Then, in the late '80s, organic farmers asked Congress to write a law that would create a minimum national standard. It was an unusual event -- a grass-roots movement seeking out government regulation. Merrigan, then on the staff of Sen. Patrick Leahy (D-Vt.), remembers the drafting process as a collaboration between lawmakers, consumers, environmentalists and organic farmers. "It was really democracy at its best," she said.
The law created a special board that was to establish a list of accepted substances for organic farming. The law's authors argue that it did not give the agriculture secretary authority to add items to the list.
The lawyers at USDA saw things differently. Glickman ignored the board's recommendations on several items, allowing substances that organic farmers consider "synthetic" (including two bioengineered products). He also made it easier for meat from animals treated with drugs to be sold as organic.
The net result, say those who followed the process from the beginning, has been to water down the standards so that conventional agribusiness could slap an organic label on some products with only minimal changes in the way it operates. "Our whole intent was to help," said Merrigan, "and if this is how it comes out, we won't have helped the industry. We might have destroyed it."
There are those who see the fingerprints of agribusiness lobbyists and imagine quiet conspiracies to undo a small but growing industry before it becomes a real threat. In truth, the USDA -- indeed the entire U.S. government -- has such a vested interest in convincing you and the rest of the world that conventional farming is the best possible approach, that it's hard to see how things could have gone differently. Export sales depend on it. Consumer peace of mind depends on it. Organic farming is inevitably seen as an implicit criticism of that approach.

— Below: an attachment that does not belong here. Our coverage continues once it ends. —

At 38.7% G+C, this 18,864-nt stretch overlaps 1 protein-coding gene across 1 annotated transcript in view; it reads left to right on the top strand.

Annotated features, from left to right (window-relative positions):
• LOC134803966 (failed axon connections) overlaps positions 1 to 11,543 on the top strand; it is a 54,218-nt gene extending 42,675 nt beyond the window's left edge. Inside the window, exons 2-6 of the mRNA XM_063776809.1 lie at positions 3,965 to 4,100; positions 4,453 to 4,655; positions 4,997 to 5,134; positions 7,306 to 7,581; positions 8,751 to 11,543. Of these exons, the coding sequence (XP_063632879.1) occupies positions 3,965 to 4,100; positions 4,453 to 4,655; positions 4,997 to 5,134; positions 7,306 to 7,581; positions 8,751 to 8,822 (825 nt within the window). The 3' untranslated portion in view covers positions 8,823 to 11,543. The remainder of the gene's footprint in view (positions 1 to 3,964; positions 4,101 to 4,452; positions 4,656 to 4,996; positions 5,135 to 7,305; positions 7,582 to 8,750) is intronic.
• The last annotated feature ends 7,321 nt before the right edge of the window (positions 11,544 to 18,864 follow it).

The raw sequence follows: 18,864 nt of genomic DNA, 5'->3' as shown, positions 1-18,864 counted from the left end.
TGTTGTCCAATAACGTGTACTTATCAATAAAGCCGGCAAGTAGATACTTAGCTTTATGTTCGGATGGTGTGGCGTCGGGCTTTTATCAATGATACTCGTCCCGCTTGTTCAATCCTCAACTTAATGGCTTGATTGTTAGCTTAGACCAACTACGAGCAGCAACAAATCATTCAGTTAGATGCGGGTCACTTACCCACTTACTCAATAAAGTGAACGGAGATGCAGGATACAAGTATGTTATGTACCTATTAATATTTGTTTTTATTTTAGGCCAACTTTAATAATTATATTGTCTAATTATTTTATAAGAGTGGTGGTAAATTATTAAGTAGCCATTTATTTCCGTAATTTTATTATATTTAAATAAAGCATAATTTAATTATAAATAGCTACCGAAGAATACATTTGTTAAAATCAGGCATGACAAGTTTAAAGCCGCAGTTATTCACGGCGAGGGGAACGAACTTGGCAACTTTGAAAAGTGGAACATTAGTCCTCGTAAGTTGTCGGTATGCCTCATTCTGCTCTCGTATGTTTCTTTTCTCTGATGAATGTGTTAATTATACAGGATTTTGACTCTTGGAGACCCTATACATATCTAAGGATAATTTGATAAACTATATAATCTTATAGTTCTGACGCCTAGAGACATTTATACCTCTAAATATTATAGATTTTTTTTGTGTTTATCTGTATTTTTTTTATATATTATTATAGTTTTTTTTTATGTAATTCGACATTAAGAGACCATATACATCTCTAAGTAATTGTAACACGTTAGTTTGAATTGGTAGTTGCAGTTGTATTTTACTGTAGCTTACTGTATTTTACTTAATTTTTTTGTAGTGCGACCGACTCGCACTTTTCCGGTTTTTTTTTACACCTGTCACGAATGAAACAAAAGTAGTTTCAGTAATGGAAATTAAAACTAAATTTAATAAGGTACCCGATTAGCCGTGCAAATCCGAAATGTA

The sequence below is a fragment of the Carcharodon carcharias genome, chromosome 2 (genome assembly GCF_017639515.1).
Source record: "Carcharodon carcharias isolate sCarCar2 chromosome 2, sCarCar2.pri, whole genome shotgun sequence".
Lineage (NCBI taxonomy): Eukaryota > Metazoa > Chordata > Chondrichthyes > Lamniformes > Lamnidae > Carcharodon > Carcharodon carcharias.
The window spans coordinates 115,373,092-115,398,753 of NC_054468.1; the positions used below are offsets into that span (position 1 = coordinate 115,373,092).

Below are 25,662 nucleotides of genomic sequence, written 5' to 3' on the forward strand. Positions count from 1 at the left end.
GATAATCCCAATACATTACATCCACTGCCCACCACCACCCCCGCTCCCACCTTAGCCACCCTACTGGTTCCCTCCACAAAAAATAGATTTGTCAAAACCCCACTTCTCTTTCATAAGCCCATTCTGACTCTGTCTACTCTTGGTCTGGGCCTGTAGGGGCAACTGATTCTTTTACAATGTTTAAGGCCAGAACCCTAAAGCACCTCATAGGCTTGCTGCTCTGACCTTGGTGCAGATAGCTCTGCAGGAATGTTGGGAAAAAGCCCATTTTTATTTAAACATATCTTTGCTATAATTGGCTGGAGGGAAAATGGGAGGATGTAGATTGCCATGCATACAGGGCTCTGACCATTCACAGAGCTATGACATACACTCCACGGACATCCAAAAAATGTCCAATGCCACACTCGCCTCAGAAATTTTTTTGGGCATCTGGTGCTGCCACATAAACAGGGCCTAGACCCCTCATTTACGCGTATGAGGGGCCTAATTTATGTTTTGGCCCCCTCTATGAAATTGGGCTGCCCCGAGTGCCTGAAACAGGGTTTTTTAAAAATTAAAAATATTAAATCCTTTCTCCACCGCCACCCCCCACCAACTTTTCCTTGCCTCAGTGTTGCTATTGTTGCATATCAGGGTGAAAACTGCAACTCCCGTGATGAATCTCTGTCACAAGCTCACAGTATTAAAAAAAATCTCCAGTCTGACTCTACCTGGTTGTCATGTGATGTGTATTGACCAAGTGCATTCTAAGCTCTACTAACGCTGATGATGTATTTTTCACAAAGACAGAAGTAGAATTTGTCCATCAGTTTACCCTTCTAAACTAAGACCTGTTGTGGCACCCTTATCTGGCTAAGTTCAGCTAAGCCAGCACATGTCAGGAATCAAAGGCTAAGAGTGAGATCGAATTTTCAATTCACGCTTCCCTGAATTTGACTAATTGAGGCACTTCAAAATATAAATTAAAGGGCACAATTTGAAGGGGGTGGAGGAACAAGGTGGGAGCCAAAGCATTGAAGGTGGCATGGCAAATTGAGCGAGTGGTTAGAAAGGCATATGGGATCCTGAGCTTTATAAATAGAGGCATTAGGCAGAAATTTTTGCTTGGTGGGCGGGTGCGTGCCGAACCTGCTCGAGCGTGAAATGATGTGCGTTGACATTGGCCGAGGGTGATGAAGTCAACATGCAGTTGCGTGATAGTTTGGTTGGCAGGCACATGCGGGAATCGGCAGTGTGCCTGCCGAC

What's more, each of the controversial items that USDA allowed into the organic standards has its defenders. The biotech industry insists that genetically manipulated products are as natural as any. The food-processing industry and the Food and Drug Administration support the use of irradiation. (The government's concern about food safety, in general, is warranted. Recent episodes of tainted meat and unpasteurized apple juice left many sick and some dead.)
The Environmental Protection Agency likes the idea of sewage -- they prefer the term "biosolids" -- being recycled through agricultural use. Animal confinement and the use of hormones are supported by agribusiness and producer groups.
But there are opposing views. Irradiation, for example, does slightly change the color and taste of meat and is viewed as a food safety treatment of last resort by the Center for Science in the Public Interest. Environmental experts have raised concerns about heavy metals that may be present in sewage. Others believe the implications of introducing genetically engineered species into nature may take generations to determine.
Organic farmers are not proposing that these practices be outlawed. They are only asking that their industry be allowed to remain free of them -- at least for now.
The underlying notion is a respect for the complexity of nature, a belief that it's hard to assess all the risks that change can bring to an ecosystem. "Organic," said Kirschenmann, "has always operated on the old wisdom that it is better to be safe than sorry."
And, indeed, science has brought us wonderful things. But the history of scientific progress is full of false steps and hideous results, from DDT poisoning to thalidomide babies. Consumers may embrace the notion of better broccoli through chemistry, or they may decide to take a wait-and-see attitude. The question is not whether the practices of conventional agriculture are good for you or whether they are humane for animals. The question is whether we should have a choice.
We may buy white bread sold by Sweetheart and produce with an organic label. Some of us may decide we care enough about how animals are raised or how much chemicals seep into ground water to pay more for food that avoids these practices. Others may say the heck with it, and shop at a huge food warehouse looking for nothing but bargains.
But the question remains whether the USDA will give us enough information about those alternatives so we can make informed choices, or whether it will subvert anything that challenges the status quo. In its preliminary rule on organic farming, USDA has passed judgment on itself. The product it has delivered to American consumers is tainted.
Reed Karaim is a freelance writer who has reported on the farming industry.